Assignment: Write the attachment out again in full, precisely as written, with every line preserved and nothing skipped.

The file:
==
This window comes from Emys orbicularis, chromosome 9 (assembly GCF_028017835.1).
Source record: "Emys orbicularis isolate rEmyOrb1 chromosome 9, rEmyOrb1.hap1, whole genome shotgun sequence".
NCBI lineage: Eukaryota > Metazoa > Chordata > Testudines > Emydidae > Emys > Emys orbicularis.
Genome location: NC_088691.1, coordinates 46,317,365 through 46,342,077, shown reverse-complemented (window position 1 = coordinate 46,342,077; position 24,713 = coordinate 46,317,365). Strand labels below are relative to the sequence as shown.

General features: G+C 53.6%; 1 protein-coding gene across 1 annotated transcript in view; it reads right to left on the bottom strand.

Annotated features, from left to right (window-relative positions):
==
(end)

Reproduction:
This window comes from Emys orbicularis, chromosome 9 (assembly GCF_028017835.1).
Source record: "Emys orbicularis isolate rEmyOrb1 chromosome 9, rEmyOrb1.hap1, whole genome shotgun sequence".
NCBI lineage: Eukaryota > Metazoa > Chordata > Testudines > Emydidae > Emys > Emys orbicularis.
Genome location: NC_088691.1, coordinates 46,317,365 through 46,342,077, shown reverse-complemented (window position 1 = coordinate 46,342,077; position 24,713 = coordinate 46,317,365). Strand labels below are relative to the sequence as shown.

General features: G+C 53.6%; 1 protein-coding gene across 1 annotated transcript in view; it reads right to left on the bottom strand.

Annotated features, from left to right (window-relative positions):